Mina witnessed heavy rains Sunday, two days before pilgrims
start descending on the tent city for Haj. Saudi authorities have
already taken measures against flash floods.
Pilgrims have been arriving in droves in Makkah unfazed by events
in Syria or elsewhere.
“I don’t expect pilgrims or the
pilgrimage to be affected by what is taking place elsewhere,
whether Syria or any other place,” Minister of Interior Prince
Ahmad told reporters Saturday.
Thursday marks the high point of Haj
when all pilgrims assemble in the Arafat plain, supplicating and
seeking mercy from Allah.
“It’s my first time in Makkah for
pilgrimage. I can’t wait to pray in Arafat,” said 32-year-old
Koara Abdulrahman, a businessman from Burkina Faso.
Inside the Grand Mosque, scores of
pilgrims continually circumambulate the Kaaba.
“Right now, I’ve got all the good
feelings you can think of,” said an Iranian pilgrim, her voice
quivering and tears welling up in her eyes.
Authorities said more than 1.6
million foreign pilgrims have already arrived and the numbers are
set to grow by Wednesday.
Around 750,000 domestic pilgrims are
also expected to take part in Haj. Every Muslim country has a Haj
quota of 1,000 pilgrims per million inhabitants and the biggest
contingent – 200,000 pilgrims – is coming from Indonesia.
The Saudi envoy to Lebanon said last
week that the kingdom will also grant visas to Syrians in Lebanon,
Turkey and Jordan, where thousands of refugees who have fled the
violence are being accommodated.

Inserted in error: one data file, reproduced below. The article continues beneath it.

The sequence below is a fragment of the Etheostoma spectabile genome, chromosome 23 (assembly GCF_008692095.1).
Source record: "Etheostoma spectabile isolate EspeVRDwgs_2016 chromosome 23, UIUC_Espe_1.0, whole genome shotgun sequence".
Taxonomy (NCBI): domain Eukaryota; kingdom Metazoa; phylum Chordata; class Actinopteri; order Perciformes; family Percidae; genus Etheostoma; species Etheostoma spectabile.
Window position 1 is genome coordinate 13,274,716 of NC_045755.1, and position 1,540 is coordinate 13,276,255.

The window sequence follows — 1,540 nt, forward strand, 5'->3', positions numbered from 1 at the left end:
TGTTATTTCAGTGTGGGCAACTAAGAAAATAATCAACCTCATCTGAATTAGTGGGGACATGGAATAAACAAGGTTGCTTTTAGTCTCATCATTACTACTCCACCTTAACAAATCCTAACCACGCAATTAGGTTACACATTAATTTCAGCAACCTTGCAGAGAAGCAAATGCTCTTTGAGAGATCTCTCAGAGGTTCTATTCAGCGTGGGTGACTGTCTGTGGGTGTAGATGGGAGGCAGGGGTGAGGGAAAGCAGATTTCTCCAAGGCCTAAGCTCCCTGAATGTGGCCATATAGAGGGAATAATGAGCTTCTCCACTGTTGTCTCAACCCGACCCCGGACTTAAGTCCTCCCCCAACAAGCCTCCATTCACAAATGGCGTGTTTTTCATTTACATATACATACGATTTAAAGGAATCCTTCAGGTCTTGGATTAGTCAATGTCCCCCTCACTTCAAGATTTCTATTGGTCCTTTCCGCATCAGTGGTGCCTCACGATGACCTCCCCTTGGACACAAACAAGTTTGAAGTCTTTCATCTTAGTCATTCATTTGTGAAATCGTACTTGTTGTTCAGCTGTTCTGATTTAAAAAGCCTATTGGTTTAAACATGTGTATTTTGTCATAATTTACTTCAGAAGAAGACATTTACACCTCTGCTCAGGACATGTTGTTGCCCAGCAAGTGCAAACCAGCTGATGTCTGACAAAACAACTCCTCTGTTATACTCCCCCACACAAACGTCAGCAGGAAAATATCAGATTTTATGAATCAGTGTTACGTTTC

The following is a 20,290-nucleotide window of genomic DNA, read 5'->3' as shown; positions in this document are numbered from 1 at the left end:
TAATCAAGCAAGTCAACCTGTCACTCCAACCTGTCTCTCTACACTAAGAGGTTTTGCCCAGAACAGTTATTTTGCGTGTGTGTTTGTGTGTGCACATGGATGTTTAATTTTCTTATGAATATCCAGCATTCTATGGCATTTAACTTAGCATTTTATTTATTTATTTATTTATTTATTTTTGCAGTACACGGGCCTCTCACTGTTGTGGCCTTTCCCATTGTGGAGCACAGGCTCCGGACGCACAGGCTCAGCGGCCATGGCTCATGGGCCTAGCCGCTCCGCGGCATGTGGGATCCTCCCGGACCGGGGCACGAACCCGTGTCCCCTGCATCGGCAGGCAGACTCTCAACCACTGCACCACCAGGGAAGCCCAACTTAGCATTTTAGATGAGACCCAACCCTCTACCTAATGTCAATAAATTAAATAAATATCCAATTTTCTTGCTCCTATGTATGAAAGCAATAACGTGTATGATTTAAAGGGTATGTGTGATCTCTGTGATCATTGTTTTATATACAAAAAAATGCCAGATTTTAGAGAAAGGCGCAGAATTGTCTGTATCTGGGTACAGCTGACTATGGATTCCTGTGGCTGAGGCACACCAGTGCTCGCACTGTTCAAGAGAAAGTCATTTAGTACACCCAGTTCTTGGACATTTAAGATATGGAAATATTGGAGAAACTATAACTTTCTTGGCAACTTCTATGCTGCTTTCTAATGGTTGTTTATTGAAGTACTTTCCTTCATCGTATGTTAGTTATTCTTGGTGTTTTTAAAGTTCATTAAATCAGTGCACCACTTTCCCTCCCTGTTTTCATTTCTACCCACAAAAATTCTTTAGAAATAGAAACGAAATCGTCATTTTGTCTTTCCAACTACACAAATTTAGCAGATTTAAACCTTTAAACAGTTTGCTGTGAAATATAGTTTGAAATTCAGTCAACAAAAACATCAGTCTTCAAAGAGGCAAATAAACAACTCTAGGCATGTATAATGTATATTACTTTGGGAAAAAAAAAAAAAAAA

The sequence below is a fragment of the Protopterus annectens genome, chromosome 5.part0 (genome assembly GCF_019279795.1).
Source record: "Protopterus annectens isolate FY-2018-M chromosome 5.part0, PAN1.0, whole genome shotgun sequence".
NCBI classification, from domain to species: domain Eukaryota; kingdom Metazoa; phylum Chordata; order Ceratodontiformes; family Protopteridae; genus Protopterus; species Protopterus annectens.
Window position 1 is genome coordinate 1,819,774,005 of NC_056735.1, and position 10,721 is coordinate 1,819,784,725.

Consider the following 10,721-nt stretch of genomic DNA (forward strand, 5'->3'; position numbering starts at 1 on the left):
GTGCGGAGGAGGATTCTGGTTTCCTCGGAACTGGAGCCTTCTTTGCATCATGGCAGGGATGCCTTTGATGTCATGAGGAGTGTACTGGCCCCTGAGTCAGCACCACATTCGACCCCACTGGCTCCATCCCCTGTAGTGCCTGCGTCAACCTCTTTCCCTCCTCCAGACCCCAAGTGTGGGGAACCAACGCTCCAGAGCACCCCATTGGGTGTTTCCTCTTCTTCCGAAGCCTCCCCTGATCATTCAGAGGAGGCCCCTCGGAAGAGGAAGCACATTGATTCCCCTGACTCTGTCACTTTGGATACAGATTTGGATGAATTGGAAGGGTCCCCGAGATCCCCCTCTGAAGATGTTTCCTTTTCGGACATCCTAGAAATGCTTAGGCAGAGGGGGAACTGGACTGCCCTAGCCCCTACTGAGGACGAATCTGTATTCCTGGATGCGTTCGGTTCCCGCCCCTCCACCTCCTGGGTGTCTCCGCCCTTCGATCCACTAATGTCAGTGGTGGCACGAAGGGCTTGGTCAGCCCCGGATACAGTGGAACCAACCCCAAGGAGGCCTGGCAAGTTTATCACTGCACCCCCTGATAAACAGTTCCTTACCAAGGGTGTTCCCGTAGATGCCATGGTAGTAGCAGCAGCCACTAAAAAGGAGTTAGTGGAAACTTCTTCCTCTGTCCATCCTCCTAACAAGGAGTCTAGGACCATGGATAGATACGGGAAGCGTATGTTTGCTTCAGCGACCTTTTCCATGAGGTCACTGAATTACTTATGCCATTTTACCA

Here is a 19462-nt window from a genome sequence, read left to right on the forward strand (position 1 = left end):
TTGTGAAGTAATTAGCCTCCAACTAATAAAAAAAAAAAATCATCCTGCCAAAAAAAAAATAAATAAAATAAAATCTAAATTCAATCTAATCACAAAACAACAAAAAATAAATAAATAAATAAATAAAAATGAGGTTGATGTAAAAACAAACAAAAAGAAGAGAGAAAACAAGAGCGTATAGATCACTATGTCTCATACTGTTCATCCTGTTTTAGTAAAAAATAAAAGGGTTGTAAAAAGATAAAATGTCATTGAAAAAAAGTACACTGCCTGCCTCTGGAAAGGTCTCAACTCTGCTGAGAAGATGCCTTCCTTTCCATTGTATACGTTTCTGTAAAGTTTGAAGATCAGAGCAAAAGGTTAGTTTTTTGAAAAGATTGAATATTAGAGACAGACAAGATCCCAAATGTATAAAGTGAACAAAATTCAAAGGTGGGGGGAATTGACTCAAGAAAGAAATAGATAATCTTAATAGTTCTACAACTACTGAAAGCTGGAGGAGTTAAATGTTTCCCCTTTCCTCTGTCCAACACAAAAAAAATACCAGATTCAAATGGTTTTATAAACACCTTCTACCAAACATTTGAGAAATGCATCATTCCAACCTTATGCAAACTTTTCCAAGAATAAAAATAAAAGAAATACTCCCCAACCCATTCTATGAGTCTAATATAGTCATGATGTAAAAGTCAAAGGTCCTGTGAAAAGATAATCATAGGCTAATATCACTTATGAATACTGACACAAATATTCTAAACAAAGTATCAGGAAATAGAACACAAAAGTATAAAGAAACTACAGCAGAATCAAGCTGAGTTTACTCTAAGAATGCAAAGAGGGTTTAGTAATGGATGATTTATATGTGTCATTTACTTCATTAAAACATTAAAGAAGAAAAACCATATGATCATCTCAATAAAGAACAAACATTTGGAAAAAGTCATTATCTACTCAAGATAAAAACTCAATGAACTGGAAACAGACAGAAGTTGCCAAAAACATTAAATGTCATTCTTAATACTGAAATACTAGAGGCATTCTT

Prince Ahmad also warned that Riyadh
will not allow the Haj to be “politicized.”
The authorities have deployed a
25,700-strong civil defense force with 6,600 vehicles and 19
helicopters for the safety and security of pilgrims.
Saudi authorities have also taken
measures to deal with any epidemics that may break out during Haj.
Some 20,000 health workers, 320 of them medical experts in rare
specializations, have been mobilized to cope with any emergency
and 80 large ambulances have been readied to transport patients
between health facilities as well as 95 smaller ones.
Development projects worth more than
SR1.1 billion have been implemented in the three holy sites of
Mina, Muzdalifah and Mount Arafat.
About 2.2 million bottles of Zamzam,
taken from a spring inside the Grand Mosque complex, will be
distributed to the faithful this year. Three-hundred tons of
Zamzam water will be supplied daily to the Prophet’s Mosque in
More than six million books, films, brochures and tapes will be
handed out to pilgrims coming from inside the Kingdom, while 12
million copies of the Qur’an and similar handouts will be provided
for those coming from abroad.
Media outlets using 32 different
world languages will also provide information and guidelines for
The Grand Mosque , which can
accommodate more than 1.5 million worshippers, has seen its ground
floor capacity increase this year to accommodate an additional
300,000 people and work is underway to further expand it.